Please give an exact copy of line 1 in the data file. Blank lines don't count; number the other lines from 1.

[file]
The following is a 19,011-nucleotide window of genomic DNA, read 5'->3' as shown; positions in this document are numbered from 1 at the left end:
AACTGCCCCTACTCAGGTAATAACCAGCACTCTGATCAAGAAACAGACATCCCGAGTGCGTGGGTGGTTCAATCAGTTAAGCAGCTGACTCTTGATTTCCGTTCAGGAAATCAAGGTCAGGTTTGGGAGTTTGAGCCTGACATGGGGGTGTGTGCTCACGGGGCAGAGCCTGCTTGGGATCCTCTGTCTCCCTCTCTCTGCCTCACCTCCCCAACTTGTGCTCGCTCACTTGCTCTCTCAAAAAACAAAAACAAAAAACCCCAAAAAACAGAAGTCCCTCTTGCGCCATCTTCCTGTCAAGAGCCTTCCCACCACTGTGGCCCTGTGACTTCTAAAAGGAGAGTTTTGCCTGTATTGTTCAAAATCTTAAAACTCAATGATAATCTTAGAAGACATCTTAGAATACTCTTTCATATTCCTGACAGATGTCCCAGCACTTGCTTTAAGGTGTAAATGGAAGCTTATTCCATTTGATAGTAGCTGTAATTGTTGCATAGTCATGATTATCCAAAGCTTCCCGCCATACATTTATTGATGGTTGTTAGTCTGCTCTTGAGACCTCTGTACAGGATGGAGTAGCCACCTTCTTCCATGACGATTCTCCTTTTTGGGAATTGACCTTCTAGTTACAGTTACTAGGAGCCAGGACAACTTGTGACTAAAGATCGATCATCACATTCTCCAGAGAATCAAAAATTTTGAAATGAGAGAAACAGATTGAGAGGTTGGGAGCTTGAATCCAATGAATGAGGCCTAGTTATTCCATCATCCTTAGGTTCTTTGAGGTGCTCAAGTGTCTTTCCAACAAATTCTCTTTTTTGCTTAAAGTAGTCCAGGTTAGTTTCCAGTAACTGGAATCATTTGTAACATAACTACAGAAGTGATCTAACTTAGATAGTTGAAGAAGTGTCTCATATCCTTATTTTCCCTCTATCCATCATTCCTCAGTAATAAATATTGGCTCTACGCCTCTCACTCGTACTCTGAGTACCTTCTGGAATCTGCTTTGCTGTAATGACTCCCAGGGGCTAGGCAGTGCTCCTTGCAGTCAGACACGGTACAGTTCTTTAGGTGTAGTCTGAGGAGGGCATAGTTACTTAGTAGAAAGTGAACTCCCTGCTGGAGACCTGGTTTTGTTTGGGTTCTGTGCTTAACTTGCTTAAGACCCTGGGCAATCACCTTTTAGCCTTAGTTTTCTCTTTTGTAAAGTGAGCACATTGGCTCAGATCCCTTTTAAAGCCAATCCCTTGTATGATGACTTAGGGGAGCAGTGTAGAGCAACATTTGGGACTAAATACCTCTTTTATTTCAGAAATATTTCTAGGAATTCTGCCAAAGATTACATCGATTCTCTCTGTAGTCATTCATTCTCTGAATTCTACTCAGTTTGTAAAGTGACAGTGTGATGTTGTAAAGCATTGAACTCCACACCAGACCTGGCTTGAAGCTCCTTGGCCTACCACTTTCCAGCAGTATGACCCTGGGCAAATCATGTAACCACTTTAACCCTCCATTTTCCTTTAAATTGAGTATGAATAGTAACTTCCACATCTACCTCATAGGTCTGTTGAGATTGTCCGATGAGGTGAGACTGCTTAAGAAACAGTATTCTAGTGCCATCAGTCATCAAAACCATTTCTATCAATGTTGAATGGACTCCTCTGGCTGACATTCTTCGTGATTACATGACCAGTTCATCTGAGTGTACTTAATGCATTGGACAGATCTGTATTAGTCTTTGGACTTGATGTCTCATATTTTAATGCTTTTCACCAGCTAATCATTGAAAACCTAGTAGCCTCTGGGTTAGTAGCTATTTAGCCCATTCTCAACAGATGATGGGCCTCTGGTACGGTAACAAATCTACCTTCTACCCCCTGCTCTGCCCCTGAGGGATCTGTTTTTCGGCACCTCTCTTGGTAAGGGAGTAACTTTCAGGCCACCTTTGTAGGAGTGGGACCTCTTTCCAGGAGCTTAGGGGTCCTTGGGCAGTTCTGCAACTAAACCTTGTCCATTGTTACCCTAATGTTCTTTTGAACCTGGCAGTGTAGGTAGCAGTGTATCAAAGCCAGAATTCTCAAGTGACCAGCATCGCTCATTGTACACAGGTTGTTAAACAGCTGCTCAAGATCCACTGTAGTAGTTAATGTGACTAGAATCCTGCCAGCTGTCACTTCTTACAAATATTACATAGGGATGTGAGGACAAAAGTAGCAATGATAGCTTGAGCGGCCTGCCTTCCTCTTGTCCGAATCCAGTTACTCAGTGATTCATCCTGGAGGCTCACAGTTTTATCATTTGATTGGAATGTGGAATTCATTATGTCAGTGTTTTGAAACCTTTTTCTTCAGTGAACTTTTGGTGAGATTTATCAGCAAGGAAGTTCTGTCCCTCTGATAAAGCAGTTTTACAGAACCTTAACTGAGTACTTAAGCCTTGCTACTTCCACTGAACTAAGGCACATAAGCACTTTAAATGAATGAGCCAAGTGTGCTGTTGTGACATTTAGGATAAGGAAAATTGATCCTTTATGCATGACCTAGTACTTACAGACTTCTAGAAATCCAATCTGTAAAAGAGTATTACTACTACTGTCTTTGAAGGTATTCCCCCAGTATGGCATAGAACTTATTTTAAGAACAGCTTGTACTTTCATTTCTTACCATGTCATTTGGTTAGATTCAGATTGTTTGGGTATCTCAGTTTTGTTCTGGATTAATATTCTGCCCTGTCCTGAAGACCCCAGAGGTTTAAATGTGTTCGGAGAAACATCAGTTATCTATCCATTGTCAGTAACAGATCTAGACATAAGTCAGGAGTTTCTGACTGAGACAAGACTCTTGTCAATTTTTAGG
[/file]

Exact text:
The following is a 19,011-nucleotide window of genomic DNA, read 5'->3' as shown; positions in this document are numbered from 1 at the left end: